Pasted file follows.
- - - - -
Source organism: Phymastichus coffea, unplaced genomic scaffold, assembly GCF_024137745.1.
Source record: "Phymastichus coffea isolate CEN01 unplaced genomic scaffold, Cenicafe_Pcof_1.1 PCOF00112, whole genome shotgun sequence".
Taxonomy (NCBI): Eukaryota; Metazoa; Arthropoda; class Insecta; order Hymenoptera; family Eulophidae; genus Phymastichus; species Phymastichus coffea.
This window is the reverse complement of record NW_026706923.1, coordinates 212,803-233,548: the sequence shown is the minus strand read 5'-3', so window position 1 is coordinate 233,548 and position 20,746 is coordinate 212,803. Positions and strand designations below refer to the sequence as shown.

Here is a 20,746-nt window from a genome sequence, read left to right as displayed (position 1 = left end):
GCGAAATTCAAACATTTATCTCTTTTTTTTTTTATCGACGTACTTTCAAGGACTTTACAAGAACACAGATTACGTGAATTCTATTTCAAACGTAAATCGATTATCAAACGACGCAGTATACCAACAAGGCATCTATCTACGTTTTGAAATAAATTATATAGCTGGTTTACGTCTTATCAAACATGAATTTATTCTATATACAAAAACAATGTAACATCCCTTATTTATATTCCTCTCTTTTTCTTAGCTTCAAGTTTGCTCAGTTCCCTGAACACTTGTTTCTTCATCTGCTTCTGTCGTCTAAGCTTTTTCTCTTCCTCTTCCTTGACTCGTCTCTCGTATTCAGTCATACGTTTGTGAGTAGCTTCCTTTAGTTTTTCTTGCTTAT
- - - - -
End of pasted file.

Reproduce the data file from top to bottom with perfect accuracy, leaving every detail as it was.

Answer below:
Source organism: Phymastichus coffea, unplaced genomic scaffold, assembly GCF_024137745.1.
Source record: "Phymastichus coffea isolate CEN01 unplaced genomic scaffold, Cenicafe_Pcof_1.1 PCOF00112, whole genome shotgun sequence".
Taxonomy (NCBI): Eukaryota; Metazoa; Arthropoda; class Insecta; order Hymenoptera; family Eulophidae; genus Phymastichus; species Phymastichus coffea.
This window is the reverse complement of record NW_026706923.1, coordinates 212,803-233,548: the sequence shown is the minus strand read 5'-3', so window position 1 is coordinate 233,548 and position 20,746 is coordinate 212,803. Positions and strand designations below refer to the sequence as shown.

Here is a 20,746-nt window from a genome sequence, read left to right as displayed (position 1 = left end):
GCGAAATTCAAACATTTATCTCTTTTTTTTTTTATCGACGTACTTTCAAGGACTTTACAAGAACACAGATTACGTGAATTCTATTTCAAACGTAAATCGATTATCAAACGACGCAGTATACCAACAAGGCATCTATCTACGTTTTGAAATAAATTATATAGCTGGTTTACGTCTTATCAAACATGAATTTATTCTATATACAAAAACAATGTAACATCCCTTATTTATATTCCTCTCTTTTTCTTAGCTTCAAGTTTGCTCAGTTCCCTGAACACTTGTTTCTTCATCTGCTTCTGTCGTCTAAGCTTTTTCTCTTCCTCTTCCTTGACTCGTCTCTCGTATTCAGTCATACGTTTGTGAGTAGCTTCCTTTAGTTTTTCTTGCTTAT